IS LANGUAGE LEARNT OR NURTURED
IN LANGUAGE DEVELOPMENT, IS NATURE OR NURTURE MORE IMPORTANT?
The way we evolve as a result of genetic inheritance and other biological variables is referred to as nature. Nature is responsible for eye color, which is established by programmed genes.
Environmental factors cannot permanently change the color of your eyes; it is a trait you are born with. After conception, we acquire qualities through experience and learning, which is known as nurture. We may not be born with a fondness for a certain genre of music or religious affiliation, but we might develop an affinity for subsects of both through contextual variables. There is no pre-programmed gene that determines who we worship or what beliefs we develop. Both of the examples given for nature and nurture address the concept in its most basic form, although this fundamental distinction has been debated since the Elizabethan time. Since the 1950s and well into the new millennium, vigorous scholarly debate has raged around the origins of language and how people developed to use it as a means of communication.
WHERE DID THE NATURE VS. NURTURE CONFLICT BEGIN?
Scholars have debated both perspectives and concluded that one takes precedence over the other. Their disagreement is straightforward: one of the two explanations must be linked to the development of human behavioral traits; otherwise, other mammals would have gained equally sophisticated characteristics. What distinguishes humans from our hominid ancestors, and why haven’t they evolved a more advanced range of language? The response to this question prompted two major theorists to argue the concept of nature versus nurture, bringing the argument to the forefront.
Noam Chomsky was born on December 7th, 1928, and is often regarded as the “founder of contemporary linguistics.” Chomsky’s notion of nature as a forerunner to the creation of language began with a published critique of B.F. Skinner’s 1957 book Verbal Behavior, influenced by Rudolf Rocker and George Orwell. Skinner’s view on language was called into doubt in the open critique, which said he overlooked the significance of human innovation in linguistics. Chomsky had no idea that his evaluation would improve his stature as a thinker in academic circles. He held numerous notable and powerful positions at universities, linguistic groups, and even contractual research with the military throughout his career.
Despite the fact that several of his theories failed to work in practice, such as his projects with the military, Chomsky is an incredibly accomplished cognitive scientist.
As you can expect, rival theorists are irritated by having their work openly criticized. Peers, on the other hand, were slow to accept Skinner’s ideas due to his lack of reply. He not only failed to address any of Chomsky’s objections, but some of his hypotheses lacked experimental data, which Chomsky had to his advantage. Is this to say that B.F. Skinner’s work is the weaker link in the language development chain? Chomsky’s dissent should be regarded as a positive development. Unless there is some grounding in the theory, few intellectuals take the time to read, comprehend, and criticise other scholars’ work. Skinner created and pioneered cutting-edge scientific procedures at the time in order to demonstrate that human behaviour is influenced by the consequences of prior actions. Even the most complicated behaviors could be broken down and recognized as a result of environmental influences, according to his behavioural theory, which was far more comprehensive than a simple case of positive and negative reinforcement.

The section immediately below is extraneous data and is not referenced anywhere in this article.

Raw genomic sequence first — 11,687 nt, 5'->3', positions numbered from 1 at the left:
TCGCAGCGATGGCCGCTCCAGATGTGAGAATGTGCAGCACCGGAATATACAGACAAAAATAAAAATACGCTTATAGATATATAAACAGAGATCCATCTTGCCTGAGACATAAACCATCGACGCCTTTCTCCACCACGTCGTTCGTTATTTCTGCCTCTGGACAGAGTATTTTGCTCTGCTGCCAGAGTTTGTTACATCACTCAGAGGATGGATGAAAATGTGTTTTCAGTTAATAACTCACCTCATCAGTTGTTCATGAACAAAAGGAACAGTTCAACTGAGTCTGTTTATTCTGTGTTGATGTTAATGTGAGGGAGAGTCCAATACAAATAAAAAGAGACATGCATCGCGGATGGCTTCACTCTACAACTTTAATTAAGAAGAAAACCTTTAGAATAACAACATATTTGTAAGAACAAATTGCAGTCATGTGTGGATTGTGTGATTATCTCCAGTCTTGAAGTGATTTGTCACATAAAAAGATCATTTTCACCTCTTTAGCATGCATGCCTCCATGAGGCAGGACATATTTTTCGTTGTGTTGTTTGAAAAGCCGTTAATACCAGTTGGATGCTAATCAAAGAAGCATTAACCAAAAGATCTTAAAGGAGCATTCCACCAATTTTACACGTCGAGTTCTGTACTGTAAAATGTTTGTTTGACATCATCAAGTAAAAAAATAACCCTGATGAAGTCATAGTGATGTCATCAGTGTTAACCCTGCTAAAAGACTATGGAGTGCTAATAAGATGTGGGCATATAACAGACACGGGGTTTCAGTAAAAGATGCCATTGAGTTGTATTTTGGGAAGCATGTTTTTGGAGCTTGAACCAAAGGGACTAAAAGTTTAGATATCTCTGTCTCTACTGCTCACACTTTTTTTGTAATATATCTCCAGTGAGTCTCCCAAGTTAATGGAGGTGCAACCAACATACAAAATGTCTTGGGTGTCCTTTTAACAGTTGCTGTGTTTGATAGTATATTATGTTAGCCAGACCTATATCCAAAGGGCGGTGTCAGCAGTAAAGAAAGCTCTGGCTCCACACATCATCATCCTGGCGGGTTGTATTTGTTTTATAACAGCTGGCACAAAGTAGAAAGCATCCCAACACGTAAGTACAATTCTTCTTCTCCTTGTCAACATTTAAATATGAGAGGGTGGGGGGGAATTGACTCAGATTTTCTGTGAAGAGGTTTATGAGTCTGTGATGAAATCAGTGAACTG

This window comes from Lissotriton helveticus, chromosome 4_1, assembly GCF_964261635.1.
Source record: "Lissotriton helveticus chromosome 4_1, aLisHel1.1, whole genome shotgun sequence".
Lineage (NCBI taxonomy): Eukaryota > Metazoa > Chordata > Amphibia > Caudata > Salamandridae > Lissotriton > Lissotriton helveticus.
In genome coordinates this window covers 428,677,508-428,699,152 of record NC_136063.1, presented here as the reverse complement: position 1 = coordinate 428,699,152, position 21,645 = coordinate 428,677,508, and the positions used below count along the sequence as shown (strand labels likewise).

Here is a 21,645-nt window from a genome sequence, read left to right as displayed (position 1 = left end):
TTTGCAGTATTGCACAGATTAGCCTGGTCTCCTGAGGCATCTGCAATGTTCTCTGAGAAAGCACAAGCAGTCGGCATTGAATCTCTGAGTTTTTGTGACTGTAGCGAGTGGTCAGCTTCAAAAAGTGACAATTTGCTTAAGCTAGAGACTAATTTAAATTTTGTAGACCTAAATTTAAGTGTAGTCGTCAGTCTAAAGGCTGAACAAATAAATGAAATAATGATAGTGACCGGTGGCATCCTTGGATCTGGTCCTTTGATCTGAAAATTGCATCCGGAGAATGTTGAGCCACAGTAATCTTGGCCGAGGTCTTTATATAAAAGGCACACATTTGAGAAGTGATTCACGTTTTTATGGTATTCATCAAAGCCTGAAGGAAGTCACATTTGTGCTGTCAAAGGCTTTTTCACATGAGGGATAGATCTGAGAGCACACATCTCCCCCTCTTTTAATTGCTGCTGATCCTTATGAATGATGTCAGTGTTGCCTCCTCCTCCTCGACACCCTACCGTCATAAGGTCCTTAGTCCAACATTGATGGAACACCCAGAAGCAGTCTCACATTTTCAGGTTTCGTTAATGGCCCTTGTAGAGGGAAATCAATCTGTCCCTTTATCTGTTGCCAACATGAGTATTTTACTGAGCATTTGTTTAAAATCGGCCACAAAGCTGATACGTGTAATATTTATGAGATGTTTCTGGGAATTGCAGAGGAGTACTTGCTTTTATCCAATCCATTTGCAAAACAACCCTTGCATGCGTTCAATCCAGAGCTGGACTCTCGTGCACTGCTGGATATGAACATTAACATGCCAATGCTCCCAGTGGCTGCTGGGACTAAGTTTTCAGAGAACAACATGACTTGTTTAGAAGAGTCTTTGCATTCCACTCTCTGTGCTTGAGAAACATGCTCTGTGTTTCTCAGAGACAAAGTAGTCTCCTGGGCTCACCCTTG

IS IT AS EASY AS SELECTING ONE WINNER?
If we could trace the underlying workings of language, the human mind, and our behavior to a single theory, it would be straightforward to comprehend. Science, theories, and our exploration of the world, fortunately for us, is a never-ending process. There is a growing consensus that human linguistic development is aided by a combination of the two, both nature and nurture. However, both sides’ arguments are still legitimate. Since then, a unique language gene, FOXP2, has been discovered in nature. Individuals with FOXP2 mutations have been found to have language or speech impairments as a result of disruption to the central nervous system, according to research. If we take someone who has this mutation as an example of nature, we can utilize nurture to show how we may develop language abilities well beyond what our genes normally allow. Although the individual in issue will never have the natural language capacity of someone with a normal FOXP2 gene, the ability to learn as a result of one’s surroundings can assist in overcoming some of the challenges.
THE TWO ARE INHERENTLY CONNECTED.
If we go back in time to the beginning of language, it’s likely that a combination of nature and nurture contributed to the production of our first words as a species. It appears that nurture builds on a preexisting biological foundation in order to advance communication between communities, despite any differences in genes, whether it was the need to warn others of an impending threat—a daily occurrence in prehistoric man’s time—or a desire to pass on information from those with superior genes.
LANGUAGE DEVELOPMENT IN THE FUTURE
It’s not so much a question of who provides the foundation for language growth as it is of how the two contribute to the ever-changing entity that is language. To understand how powerful environmental variables are in shaping the way we communicate, look no further than society’s use of emojis in modern communication. It remains to be seen if Chomsky and Skinner’s camps will ever agree to disagree. One thing is certain: both nature and nurture will continue to impact human language development, and the landscape of language will undoubtedly seem considerably different in the future than it does now.
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